Democrats, groups seek to challenge Trump's emergency declaration

Trump's national emergency declaration to build a border wall faces uncertain future as groups plan legal challenges.

    Trump declares a national emergency at the US-Mexico border during remarks about border security in the Rose Garden [Carlos Barria/Reuters]
    Trump declares a national emergency at the US-Mexico border during remarks about border security in the Rose Garden [Carlos Barria/Reuters]

    Democrats and rights groups have vowed to fight US President Donald Trump's emergency declaration along the southern border, saying it is an unconstitutional attempt to fund a wall without approval from Congress. 

    A key committee in the US House of Representatives announced on Friday it was launching an immediate investigation into Trump's national emergency declaration, saying the move to fund his promised wall on the US-Mexico border raised constitutional and statutory issues.

    In a letter to Trump, Democrats who control the House Judiciary Committee asked the Republican president to make available relevant White House and Justice Department officials.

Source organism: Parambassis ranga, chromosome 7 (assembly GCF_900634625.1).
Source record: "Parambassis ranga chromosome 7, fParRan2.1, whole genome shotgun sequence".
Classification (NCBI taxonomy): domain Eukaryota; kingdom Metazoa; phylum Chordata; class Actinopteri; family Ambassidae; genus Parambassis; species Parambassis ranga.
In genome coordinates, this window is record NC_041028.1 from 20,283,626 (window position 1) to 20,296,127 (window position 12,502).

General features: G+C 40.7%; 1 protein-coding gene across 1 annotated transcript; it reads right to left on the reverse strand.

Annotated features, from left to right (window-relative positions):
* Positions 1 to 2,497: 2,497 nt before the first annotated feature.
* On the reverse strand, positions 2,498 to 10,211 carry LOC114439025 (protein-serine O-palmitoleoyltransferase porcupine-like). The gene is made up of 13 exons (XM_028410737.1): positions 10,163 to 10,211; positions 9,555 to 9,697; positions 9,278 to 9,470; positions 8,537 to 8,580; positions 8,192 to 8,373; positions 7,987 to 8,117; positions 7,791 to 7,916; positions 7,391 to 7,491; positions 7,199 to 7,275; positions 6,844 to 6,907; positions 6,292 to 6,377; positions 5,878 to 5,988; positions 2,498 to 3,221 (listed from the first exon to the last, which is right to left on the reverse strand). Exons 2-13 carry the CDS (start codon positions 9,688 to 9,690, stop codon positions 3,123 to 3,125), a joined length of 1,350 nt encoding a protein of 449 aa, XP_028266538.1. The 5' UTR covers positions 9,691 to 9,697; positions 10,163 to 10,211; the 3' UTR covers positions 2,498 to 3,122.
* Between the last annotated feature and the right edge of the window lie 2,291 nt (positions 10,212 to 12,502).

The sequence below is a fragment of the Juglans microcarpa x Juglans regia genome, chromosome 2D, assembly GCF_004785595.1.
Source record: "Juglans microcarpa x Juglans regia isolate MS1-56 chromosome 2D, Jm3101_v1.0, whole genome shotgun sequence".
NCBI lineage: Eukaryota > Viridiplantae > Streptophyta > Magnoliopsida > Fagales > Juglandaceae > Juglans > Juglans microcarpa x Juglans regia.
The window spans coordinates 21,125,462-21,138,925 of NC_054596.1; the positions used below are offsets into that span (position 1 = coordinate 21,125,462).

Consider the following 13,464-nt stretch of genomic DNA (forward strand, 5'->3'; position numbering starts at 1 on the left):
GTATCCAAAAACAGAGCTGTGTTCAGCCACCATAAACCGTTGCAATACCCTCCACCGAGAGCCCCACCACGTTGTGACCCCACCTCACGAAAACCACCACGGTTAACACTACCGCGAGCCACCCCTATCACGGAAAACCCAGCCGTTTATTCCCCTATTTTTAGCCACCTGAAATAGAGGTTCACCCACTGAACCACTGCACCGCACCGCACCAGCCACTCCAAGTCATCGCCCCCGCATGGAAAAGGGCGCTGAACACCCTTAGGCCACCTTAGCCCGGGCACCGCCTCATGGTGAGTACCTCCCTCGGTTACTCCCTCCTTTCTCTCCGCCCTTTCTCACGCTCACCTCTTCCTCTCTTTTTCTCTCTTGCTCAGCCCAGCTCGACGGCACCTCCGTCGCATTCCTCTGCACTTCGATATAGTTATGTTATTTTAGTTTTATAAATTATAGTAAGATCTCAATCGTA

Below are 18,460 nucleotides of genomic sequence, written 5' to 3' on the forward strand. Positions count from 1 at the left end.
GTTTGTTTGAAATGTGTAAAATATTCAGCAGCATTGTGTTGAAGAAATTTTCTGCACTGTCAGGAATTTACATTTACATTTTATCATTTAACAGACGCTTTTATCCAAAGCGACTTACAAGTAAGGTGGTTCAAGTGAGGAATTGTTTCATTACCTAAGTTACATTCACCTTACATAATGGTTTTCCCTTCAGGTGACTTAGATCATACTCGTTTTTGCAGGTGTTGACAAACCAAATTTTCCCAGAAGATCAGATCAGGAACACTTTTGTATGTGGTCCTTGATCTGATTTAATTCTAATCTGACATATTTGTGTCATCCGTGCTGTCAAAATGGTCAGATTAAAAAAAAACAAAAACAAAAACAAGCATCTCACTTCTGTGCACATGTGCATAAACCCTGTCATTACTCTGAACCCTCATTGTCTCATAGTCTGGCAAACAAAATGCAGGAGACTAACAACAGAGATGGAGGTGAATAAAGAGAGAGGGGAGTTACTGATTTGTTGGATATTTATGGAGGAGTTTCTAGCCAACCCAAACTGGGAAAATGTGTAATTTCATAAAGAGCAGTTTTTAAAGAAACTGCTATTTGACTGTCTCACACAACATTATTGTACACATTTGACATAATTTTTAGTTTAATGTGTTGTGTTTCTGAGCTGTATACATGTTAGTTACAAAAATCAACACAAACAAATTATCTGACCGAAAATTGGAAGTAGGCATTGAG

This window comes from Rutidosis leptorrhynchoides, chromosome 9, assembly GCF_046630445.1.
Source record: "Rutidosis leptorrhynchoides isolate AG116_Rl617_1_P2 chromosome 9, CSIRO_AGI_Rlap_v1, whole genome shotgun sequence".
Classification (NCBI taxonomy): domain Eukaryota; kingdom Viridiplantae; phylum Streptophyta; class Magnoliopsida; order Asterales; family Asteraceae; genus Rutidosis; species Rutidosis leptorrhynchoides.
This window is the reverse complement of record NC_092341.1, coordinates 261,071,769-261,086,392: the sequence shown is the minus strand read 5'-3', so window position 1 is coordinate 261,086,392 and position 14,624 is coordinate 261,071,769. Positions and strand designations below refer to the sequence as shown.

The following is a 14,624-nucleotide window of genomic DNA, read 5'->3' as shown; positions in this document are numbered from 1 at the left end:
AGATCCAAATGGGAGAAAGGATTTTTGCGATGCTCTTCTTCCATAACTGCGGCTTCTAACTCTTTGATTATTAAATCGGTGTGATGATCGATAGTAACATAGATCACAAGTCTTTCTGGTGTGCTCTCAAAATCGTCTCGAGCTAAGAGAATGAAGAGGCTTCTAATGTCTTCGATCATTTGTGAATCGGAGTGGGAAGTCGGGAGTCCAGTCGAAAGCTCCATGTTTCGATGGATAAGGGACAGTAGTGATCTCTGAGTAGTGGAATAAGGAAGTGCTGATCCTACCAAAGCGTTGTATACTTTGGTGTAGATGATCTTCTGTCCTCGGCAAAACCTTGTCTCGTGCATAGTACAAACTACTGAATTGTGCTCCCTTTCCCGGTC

They also requested legal documents on the decision that led to the declaration, setting a deadline of next Friday.

    "We believe your declaration of an emergency shows a reckless disregard for the separation of powers and your own responsibilities under our constitutional system," said the letter signed by committee Chairman Jerrold Nadler and other top Democrats on the panel. 

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    Trump declared a national emergency on Friday after Congress passed a spending deal to keep the government open that did not include funding for a border wall. 

    A national emergency, if not blocked by the courts or Congress, would allow Trump to dip into funds politicians had approved for other purposes to build a border wall.

    'We'll use every remedy available'

    But the top two Democrats in Congress said they will use "every remedy available" to oppose Trump's declaration.  

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    House Speaker Nancy Pelosi and Senate Minority Leader Chuck Schumer said on Friday that they will take action "in the Congress, in the courts and in the public". 

    They called Trump's declaration unlawful, adding that it would "shred the Constitution" by usurping Congress's power to control spending. 

    The American Civil Liberties Union (ACLU) announced its intention to sue less than an hour after the White House released the text of Trump's declaration that the "current situation at the southern border presents a border security and humanitarian crisis that threatens core national security interests and constitutes a national emergency."

    The coming legal fight seems likely to hinge on two main issues: whether the president can declare a national emergency to build a border wall in the face of Congress's refusal to give him all the money he wanted; and whether federal law allows the Defense Department to take money from some congressionally approved military construction projects to pay for wall construction.